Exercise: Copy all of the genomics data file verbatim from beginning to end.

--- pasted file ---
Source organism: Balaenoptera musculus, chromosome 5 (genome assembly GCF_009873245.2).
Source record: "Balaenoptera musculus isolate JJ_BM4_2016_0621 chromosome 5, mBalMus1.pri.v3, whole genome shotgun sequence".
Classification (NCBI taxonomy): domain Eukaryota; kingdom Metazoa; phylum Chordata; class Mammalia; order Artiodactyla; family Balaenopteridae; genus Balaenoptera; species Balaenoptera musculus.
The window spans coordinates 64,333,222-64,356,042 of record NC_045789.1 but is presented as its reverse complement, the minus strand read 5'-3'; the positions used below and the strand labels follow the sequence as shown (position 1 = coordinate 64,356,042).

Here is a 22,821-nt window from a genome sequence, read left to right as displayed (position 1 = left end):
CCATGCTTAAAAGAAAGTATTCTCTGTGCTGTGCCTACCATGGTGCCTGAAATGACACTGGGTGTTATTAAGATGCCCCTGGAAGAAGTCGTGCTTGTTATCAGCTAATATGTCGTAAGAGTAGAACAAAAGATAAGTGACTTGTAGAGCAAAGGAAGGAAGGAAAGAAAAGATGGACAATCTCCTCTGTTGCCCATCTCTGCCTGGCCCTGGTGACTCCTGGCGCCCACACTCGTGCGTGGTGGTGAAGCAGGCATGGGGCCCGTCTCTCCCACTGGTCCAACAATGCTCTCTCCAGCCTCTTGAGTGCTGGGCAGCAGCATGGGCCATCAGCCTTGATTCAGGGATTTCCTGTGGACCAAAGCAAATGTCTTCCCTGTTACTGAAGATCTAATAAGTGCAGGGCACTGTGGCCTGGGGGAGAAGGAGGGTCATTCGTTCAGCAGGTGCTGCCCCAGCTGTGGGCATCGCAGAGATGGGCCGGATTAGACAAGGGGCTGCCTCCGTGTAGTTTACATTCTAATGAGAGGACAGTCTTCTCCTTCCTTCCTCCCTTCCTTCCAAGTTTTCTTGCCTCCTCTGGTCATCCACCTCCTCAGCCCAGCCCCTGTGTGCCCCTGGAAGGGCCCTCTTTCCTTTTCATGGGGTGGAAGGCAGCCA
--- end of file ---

Source organism: Balaenoptera musculus, chromosome 5 (genome assembly GCF_009873245.2).
Source record: "Balaenoptera musculus isolate JJ_BM4_2016_0621 chromosome 5, mBalMus1.pri.v3, whole genome shotgun sequence".
Classification (NCBI taxonomy): domain Eukaryota; kingdom Metazoa; phylum Chordata; class Mammalia; order Artiodactyla; family Balaenopteridae; genus Balaenoptera; species Balaenoptera musculus.
The window spans coordinates 64,333,222-64,356,042 of record NC_045789.1 but is presented as its reverse complement, the minus strand read 5'-3'; the positions used below and the strand labels follow the sequence as shown (position 1 = coordinate 64,356,042).

Here is a 22,821-nt window from a genome sequence, read left to right as displayed (position 1 = left end):
CCATGCTTAAAAGAAAGTATTCTCTGTGCTGTGCCTACCATGGTGCCTGAAATGACACTGGGTGTTATTAAGATGCCCCTGGAAGAAGTCGTGCTTGTTATCAGCTAATATGTCGTAAGAGTAGAACAAAAGATAAGTGACTTGTAGAGCAAAGGAAGGAAGGAAAGAAAAGATGGACAATCTCCTCTGTTGCCCATCTCTGCCTGGCCCTGGTGACTCCTGGCGCCCACACTCGTGCGTGGTGGTGAAGCAGGCATGGGGCCCGTCTCTCCCACTGGTCCAACAATGCTCTCTCCAGCCTCTTGAGTGCTGGGCAGCAGCATGGGCCATCAGCCTTGATTCAGGGATTTCCTGTGGACCAAAGCAAATGTCTTCCCTGTTACTGAAGATCTAATAAGTGCAGGGCACTGTGGCCTGGGGGAGAAGGAGGGTCATTCGTTCAGCAGGTGCTGCCCCAGCTGTGGGCATCGCAGAGATGGGCCGGATTAGACAAGGGGCTGCCTCCGTGTAGTTTACATTCTAATGAGAGGACAGTCTTCTCCTTCCTTCCTCCCTTCCTTCCAAGTTTTCTTGCCTCCTCTGGTCATCCACCTCCTCAGCCCAGCCCCTGTGTGCCCCTGGAAGGGCCCTCTTTCCTTTTCATGGGGTGGAAGGCAGCCA